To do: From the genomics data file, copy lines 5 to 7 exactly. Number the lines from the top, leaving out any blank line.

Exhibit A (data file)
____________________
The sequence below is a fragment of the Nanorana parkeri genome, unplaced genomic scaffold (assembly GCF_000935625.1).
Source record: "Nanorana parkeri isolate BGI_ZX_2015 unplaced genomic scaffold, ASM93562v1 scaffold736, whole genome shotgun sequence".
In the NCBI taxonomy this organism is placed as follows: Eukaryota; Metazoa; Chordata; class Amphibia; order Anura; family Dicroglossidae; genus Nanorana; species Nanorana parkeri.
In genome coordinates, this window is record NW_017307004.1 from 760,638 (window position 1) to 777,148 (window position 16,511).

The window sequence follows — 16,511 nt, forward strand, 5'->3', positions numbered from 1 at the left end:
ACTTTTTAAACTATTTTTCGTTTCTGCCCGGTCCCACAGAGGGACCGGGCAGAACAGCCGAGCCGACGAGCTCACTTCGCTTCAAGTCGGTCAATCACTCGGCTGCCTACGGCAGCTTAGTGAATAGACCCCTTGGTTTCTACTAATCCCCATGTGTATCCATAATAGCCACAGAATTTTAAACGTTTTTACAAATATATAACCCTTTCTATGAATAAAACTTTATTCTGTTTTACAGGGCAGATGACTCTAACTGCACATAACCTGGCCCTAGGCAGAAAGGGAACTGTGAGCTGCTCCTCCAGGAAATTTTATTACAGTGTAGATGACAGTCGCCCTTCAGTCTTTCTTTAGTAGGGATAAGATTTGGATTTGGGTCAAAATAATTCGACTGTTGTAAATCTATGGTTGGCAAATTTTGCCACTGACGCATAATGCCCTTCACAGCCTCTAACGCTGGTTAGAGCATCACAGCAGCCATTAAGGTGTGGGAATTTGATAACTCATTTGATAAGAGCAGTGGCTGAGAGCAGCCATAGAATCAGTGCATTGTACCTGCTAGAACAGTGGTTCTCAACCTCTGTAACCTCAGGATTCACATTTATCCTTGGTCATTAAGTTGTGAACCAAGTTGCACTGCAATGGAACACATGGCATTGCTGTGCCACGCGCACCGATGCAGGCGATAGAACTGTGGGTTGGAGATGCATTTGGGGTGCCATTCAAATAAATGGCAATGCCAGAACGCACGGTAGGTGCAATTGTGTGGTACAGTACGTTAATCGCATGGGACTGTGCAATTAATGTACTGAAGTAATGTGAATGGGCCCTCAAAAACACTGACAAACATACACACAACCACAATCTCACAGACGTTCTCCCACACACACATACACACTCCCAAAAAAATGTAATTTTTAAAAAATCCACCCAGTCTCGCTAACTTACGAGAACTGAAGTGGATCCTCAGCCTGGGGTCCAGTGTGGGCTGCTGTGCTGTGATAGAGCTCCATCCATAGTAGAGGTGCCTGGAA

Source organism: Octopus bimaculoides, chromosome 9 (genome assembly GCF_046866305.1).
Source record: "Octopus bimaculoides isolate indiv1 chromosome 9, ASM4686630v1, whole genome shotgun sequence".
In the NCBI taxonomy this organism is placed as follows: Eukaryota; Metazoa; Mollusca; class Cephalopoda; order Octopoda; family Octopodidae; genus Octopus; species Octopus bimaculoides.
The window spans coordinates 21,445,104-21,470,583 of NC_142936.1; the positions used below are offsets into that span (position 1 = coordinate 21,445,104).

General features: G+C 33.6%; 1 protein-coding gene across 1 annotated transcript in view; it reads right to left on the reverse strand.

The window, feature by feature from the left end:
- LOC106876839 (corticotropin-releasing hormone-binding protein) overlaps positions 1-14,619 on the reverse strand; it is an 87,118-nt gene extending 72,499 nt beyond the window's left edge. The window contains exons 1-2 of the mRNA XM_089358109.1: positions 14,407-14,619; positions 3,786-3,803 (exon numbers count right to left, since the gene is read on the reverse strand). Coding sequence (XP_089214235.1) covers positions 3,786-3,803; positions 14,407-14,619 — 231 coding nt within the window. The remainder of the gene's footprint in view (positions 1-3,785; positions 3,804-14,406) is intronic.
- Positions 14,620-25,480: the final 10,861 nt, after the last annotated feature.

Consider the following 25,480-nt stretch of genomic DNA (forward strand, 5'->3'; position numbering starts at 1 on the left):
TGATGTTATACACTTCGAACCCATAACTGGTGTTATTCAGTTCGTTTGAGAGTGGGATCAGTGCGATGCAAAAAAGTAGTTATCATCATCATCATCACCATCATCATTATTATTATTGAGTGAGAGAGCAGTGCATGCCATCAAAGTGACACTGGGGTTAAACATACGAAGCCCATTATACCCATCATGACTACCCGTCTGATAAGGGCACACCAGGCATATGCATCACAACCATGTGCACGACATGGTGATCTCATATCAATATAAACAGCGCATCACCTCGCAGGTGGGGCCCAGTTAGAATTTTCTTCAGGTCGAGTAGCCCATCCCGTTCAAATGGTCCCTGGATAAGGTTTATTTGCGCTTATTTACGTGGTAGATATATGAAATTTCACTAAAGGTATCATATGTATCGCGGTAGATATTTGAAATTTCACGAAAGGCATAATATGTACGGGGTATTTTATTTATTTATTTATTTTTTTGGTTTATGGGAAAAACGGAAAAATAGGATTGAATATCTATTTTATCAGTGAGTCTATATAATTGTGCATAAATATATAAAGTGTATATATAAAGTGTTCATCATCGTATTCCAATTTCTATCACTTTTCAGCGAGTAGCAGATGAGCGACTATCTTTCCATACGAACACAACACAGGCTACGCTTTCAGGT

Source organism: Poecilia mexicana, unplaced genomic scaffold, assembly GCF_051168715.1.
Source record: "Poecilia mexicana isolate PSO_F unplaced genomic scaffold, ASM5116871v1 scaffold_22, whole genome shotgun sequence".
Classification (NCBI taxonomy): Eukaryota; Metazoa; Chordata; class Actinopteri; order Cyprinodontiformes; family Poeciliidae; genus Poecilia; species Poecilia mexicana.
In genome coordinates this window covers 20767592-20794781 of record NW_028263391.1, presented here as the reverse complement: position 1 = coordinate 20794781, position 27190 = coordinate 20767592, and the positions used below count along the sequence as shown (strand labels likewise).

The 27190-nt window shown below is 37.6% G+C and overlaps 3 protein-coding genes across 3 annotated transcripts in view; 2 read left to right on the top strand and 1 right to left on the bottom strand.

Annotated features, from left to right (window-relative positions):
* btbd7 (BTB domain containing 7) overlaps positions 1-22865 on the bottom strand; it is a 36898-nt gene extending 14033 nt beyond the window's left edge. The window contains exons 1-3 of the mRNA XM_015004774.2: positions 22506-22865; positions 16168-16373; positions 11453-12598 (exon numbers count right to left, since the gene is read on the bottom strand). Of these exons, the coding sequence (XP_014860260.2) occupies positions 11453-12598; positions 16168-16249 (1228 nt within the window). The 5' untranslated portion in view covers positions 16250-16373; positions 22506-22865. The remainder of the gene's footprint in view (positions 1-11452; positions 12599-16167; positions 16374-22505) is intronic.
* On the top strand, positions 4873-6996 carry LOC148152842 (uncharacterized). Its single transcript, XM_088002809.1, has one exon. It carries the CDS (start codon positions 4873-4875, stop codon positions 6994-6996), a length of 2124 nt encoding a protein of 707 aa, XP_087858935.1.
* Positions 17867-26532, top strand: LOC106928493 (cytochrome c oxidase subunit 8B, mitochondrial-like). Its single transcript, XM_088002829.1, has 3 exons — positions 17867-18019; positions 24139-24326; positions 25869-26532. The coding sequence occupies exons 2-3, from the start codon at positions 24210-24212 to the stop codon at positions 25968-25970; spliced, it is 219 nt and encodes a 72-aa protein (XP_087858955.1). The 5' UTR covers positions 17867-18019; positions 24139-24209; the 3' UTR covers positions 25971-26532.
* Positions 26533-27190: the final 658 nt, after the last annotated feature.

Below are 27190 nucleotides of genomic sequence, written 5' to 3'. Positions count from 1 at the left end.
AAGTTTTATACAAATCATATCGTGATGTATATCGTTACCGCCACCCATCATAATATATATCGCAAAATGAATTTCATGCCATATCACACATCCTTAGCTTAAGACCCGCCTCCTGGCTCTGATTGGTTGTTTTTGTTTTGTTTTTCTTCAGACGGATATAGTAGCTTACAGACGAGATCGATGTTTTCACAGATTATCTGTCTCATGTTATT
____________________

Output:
The window sequence follows — 16,511 nt, forward strand, 5'->3', positions numbered from 1 at the left end:
ACTTTTTAAACTATTTTTCGTTTCTGCCCGGTCCCACAGAGGGACCGGGCAGAACAGCCGAGCCGACGAGCTCACTTCGCTTCAAGTCGGTCAATCACTCGGCTGCCTACGGCAGCTTAGTGAATAGACCCCTTGGTTTCTACTAATCCCCATGTGTATCCATAATAGCCACAGAATTTTAAACGTTTTTACAAATATATAACCCTTTCTATGAATAAAACTTTATTCTGTTTTACAGGGCAGATGACTCTAACTGCACATAACCTGGCCCTAGGCAGAAAGGGAACTGTGAGCTGCTCCTCCAGGAAATTTTATTACAGTGTAGATGACAGTCGCCCTTCAGTCTTTCTTTAGTAGGGATAAGATTTGGATTTGGGTCAAAATAATTCGACTGTTGTAAATCTATGGTTGGCAAATTTTGCCACTGACGCATAATGCCCTTCACAGCCTCTAACGCTGGTTAGAGCATCACAGCAGCCATTAAGGTGTGGGAATTTGATAACTCATTTGATAAGAGCAGTGGCTGAGAGCAGCCATAGAATCAGTGCATTGTACCTGCTAGAACAGTGGTTCTCAACCTCTGTAACCTCAGGATTCACATTTATCCTTGGTCATTAAGTTGTGAACCAAGTTGCACTGCAATGGAACACATGGCATTGCTGTGCCACGCGCACCGATGCAGGCGATAGAACTGTGGGTTGGAGATGCATTTGGGGTGCCATTCAAATAAATGGCAATGCCAGAACGCACGGTAGGTGCAATTGTGTGGTACAGTACGTTAATCGCATGGGACTGTGCAATTAATGTACTGAAGTAATGTGAATGGGCCCTCAAAAACACTGACAAACATACACACAACCACAATCTCACAGACGTTCTCCCACACACACATACACACTCCCAAAAAAATGTAATTTTTAAAAAATCCACCCAGTCTCGCTAACTTACGAGAACTGAAGTGGATCCTCAGCCTGGGGTCCAGTGTGGGCTGCTGTGCTGTGATAGAGCTCCATCCATAGTAGAGGTGCCTGGAA

Source organism: Octopus bimaculoides, chromosome 9 (genome assembly GCF_046866305.1).